Dear Mr Russell,
A seven-year-old friend returned from school. She told her mother about Curriculum for Excellence: "It is about successful learners, confident individuals, responsible citizens and effective contributors." Sadly, when the mother enquired what these words meant, the seven- year-old did not know.
I think we might all agree that CfE is about more than pupils (or teachers) reciting mantra-like phrases. My reading is that CfE has a heavy emphasis on what is variously called "meaningful" or "high level" or "deep" learning.
Some 50 years ago, a teacher in the Nicolson Institute wandered into my class to do a "please take" in history. One Albert.
The class was transfixed by his lesson. We had never experienced history his way. Let me quote his conclusion:
"In the late 18th century, warfare took a shock. A bunch of colonial guys rebelled. And some of these rebels formed an alliance with the natives. So the English armies in North America would put on their red coats, polish their buttons and have breakfast. Then they would go out to the plains to meet the pesky rebels. No army met them on the plains. `These cowards are hiding in the forests - let us go and have a look.'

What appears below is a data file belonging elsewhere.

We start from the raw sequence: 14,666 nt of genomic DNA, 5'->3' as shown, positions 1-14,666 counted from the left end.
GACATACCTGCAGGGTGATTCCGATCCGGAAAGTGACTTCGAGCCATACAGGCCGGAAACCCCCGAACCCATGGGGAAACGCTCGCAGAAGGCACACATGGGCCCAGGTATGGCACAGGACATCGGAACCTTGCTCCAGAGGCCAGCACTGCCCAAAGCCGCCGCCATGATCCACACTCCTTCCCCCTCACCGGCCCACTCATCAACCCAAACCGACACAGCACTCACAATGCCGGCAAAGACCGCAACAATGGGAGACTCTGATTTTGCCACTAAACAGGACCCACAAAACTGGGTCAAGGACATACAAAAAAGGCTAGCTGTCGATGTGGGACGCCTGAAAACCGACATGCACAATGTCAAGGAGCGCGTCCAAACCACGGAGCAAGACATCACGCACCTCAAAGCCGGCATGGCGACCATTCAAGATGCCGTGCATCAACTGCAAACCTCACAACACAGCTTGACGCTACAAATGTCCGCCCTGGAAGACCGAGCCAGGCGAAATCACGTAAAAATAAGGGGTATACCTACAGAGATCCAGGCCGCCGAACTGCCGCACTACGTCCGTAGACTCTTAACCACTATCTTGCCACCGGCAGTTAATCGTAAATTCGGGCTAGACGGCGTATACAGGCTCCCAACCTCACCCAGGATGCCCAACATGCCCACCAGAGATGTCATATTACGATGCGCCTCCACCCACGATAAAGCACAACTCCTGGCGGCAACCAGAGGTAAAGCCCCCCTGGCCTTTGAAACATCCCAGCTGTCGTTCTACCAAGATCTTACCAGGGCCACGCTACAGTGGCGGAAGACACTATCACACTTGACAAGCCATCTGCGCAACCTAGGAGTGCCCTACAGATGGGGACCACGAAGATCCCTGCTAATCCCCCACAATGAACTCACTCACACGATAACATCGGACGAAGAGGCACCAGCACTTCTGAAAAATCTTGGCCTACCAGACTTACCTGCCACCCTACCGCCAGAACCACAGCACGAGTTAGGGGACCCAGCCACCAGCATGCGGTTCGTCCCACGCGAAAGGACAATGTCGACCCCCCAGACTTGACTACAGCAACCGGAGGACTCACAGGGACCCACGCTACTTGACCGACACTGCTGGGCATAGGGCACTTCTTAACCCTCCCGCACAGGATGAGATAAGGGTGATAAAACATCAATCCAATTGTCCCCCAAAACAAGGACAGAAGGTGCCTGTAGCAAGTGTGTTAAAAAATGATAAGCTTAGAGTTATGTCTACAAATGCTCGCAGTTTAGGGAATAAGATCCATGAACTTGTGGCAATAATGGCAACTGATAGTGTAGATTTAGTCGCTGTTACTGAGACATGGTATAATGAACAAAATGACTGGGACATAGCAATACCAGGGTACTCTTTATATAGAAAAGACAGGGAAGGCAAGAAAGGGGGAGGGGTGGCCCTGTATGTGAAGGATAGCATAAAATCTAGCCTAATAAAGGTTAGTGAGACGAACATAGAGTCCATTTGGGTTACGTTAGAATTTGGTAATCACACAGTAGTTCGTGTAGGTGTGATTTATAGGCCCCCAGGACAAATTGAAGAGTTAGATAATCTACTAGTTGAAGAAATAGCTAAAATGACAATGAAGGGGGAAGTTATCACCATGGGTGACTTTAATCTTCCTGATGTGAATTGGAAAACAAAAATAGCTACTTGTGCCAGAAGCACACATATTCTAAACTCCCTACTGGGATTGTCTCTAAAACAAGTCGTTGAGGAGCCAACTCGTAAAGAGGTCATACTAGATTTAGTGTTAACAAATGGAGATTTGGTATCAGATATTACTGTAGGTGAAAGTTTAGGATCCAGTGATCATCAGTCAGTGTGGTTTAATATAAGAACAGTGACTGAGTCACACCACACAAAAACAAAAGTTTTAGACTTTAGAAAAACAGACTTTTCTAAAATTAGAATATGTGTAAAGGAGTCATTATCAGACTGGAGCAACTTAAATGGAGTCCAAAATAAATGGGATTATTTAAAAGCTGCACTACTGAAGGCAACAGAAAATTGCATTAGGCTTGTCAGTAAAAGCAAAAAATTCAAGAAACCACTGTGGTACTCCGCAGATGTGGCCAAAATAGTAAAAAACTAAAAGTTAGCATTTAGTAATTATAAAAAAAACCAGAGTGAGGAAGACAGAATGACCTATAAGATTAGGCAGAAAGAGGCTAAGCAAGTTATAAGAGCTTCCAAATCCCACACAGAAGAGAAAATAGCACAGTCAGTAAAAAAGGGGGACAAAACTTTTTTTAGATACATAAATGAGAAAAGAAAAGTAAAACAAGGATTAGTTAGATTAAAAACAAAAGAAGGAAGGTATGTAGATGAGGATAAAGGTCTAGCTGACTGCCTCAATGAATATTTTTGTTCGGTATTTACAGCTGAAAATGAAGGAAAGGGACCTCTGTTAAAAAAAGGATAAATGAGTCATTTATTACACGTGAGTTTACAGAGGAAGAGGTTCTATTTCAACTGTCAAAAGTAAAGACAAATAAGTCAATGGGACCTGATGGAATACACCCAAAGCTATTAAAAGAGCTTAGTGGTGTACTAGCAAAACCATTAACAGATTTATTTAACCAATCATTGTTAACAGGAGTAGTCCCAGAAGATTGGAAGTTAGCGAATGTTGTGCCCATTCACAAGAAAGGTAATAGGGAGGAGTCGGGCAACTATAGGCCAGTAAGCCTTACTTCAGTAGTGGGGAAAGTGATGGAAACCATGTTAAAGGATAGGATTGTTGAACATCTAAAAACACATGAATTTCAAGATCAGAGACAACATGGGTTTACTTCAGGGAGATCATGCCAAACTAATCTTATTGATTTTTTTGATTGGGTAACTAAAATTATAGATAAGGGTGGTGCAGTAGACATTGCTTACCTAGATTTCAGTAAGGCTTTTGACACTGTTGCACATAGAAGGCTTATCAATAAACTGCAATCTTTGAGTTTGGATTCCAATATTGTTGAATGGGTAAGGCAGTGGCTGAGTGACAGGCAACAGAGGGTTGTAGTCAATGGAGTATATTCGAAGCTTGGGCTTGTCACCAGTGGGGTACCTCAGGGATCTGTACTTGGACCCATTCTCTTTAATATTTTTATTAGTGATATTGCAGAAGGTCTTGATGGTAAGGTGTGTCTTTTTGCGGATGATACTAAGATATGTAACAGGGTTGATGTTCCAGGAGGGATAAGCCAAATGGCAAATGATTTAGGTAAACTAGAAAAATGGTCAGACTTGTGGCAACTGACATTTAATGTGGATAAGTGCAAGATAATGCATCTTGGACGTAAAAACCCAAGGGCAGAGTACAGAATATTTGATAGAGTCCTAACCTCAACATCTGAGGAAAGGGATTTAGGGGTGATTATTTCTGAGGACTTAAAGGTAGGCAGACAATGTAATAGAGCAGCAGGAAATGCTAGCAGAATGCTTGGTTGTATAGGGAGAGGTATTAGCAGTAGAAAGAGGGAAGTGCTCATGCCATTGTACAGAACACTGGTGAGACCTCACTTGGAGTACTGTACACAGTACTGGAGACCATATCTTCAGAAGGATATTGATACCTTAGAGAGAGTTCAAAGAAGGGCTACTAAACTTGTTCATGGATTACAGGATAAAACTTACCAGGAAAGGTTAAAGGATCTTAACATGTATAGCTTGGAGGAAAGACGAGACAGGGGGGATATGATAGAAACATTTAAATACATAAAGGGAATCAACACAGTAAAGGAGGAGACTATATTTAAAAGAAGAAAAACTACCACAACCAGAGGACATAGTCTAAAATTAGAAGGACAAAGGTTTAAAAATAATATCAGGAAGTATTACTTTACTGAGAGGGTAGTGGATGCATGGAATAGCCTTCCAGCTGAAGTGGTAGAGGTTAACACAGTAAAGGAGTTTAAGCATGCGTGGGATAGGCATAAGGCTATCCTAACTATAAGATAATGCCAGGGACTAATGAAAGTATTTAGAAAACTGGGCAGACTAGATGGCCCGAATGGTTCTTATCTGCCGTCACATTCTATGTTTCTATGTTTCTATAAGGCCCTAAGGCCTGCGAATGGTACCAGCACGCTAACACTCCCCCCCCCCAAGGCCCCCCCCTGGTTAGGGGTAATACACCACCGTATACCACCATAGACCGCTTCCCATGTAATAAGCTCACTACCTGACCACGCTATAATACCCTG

"Up in the trees, the rebels and their native pals, none of them in uniforms, would draw on their bows. There would be a `zing' and a red- coated brass-buttoned soldier would bite the dust.
"And thus, class, was created: 1) the United States of America; 2) guerrilla warfare; and 3) camouflage. All new concepts: and all three concepts changed the world for ever."
Albert is long dead. But his lesson sticks in my mind. He had engaged me in deep learning.
We understand today a lot about what will engage school students in deep or meaningful learning. Albert would have scored highly on "use appropriate language" and "summarise the main concepts". His lesson, while meaningful (at least to me), might have scored lower in other respects. His only use of AVA was to illustrate the "zing" by pointing his left fist towards the class and drawing his right knuckles back.
As Scottish teachers of the 21st century grapple with these issues, they have more secure evidence. Deep learning is encouraged by a) stating learning objectives at the beginning of a lesson; b) the use of peer assessment and self-assessment; c) the use of learning logs; d) personal learning planning; and e) giving extended thinking time to school students before expecting a reply to a deep question.
But, fundamentally, it is about lessons with a "zing". Perhaps, Cabinet Secretary, some of your CfE documentation on "experiences and outcomes" loses sight of this just a little.
Yours sincerely, Iain Smith
Iain Smith was at one time a dean of education in the University of Strathclyde. He writes in a personal capacity.